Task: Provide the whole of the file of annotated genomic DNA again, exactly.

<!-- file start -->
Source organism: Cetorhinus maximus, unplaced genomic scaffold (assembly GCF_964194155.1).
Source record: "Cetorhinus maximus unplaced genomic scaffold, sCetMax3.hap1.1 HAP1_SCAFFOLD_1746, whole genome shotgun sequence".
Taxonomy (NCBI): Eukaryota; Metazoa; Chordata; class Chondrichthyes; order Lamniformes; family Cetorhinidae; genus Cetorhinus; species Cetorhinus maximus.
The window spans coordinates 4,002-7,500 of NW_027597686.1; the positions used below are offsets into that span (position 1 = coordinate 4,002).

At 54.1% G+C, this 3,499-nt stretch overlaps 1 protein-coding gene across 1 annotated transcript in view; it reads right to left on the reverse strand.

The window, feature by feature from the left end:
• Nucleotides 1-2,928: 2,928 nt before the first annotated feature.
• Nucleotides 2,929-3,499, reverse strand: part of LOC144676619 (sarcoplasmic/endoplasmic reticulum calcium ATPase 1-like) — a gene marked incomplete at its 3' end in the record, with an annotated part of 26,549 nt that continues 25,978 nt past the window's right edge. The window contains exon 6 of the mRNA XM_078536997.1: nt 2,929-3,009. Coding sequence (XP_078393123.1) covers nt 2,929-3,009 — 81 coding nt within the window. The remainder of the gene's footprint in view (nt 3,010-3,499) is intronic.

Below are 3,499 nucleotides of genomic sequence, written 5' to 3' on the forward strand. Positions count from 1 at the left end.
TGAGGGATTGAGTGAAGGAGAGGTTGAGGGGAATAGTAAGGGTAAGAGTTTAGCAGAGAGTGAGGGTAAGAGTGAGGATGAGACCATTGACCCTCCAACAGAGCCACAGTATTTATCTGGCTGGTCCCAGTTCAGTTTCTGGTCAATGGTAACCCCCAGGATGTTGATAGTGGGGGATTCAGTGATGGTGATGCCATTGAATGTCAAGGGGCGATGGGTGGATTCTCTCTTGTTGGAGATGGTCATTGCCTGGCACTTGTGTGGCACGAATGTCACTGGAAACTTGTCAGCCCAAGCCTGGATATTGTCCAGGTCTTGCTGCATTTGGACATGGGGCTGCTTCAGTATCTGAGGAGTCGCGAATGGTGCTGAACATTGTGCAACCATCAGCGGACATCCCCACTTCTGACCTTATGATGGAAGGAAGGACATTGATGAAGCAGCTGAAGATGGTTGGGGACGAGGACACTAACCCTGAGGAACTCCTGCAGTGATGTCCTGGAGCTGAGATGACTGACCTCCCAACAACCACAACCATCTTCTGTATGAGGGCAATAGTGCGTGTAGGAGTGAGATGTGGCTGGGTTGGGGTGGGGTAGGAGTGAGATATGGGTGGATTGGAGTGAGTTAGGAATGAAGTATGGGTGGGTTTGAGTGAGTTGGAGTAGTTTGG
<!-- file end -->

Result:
Source organism: Cetorhinus maximus, unplaced genomic scaffold (assembly GCF_964194155.1).
Source record: "Cetorhinus maximus unplaced genomic scaffold, sCetMax3.hap1.1 HAP1_SCAFFOLD_1746, whole genome shotgun sequence".
Taxonomy (NCBI): Eukaryota; Metazoa; Chordata; class Chondrichthyes; order Lamniformes; family Cetorhinidae; genus Cetorhinus; species Cetorhinus maximus.
The window spans coordinates 4,002-7,500 of NW_027597686.1; the positions used below are offsets into that span (position 1 = coordinate 4,002).

At 54.1% G+C, this 3,499-nt stretch overlaps 1 protein-coding gene across 1 annotated transcript in view; it reads right to left on the reverse strand.

The window, feature by feature from the left end:
• Nucleotides 1-2,928: 2,928 nt before the first annotated feature.
• Nucleotides 2,929-3,499, reverse strand: part of LOC144676619 (sarcoplasmic/endoplasmic reticulum calcium ATPase 1-like) — a gene marked incomplete at its 3' end in the record, with an annotated part of 26,549 nt that continues 25,978 nt past the window's right edge. The window contains exon 6 of the mRNA XM_078536997.1: nt 2,929-3,009. Coding sequence (XP_078393123.1) covers nt 2,929-3,009 — 81 coding nt within the window. The remainder of the gene's footprint in view (nt 3,010-3,499) is intronic.

Below are 3,499 nucleotides of genomic sequence, written 5' to 3' on the forward strand. Positions count from 1 at the left end.
TGAGGGATTGAGTGAAGGAGAGGTTGAGGGGAATAGTAAGGGTAAGAGTTTAGCAGAGAGTGAGGGTAAGAGTGAGGATGAGACCATTGACCCTCCAACAGAGCCACAGTATTTATCTGGCTGGTCCCAGTTCAGTTTCTGGTCAATGGTAACCCCCAGGATGTTGATAGTGGGGGATTCAGTGATGGTGATGCCATTGAATGTCAAGGGGCGATGGGTGGATTCTCTCTTGTTGGAGATGGTCATTGCCTGGCACTTGTGTGGCACGAATGTCACTGGAAACTTGTCAGCCCAAGCCTGGATATTGTCCAGGTCTTGCTGCATTTGGACATGGGGCTGCTTCAGTATCTGAGGAGTCGCGAATGGTGCTGAACATTGTGCAACCATCAGCGGACATCCCCACTTCTGACCTTATGATGGAAGGAAGGACATTGATGAAGCAGCTGAAGATGGTTGGGGACGAGGACACTAACCCTGAGGAACTCCTGCAGTGATGTCCTGGAGCTGAGATGACTGACCTCCCAACAACCACAACCATCTTCTGTATGAGGGCAATAGTGCGTGTAGGAGTGAGATGTGGCTGGGTTGGGGTGGGGTAGGAGTGAGATATGGGTGGATTGGAGTGAGTTAGGAATGAAGTATGGGTGGGTTTGAGTGAGTTGGAGTAGTTTGG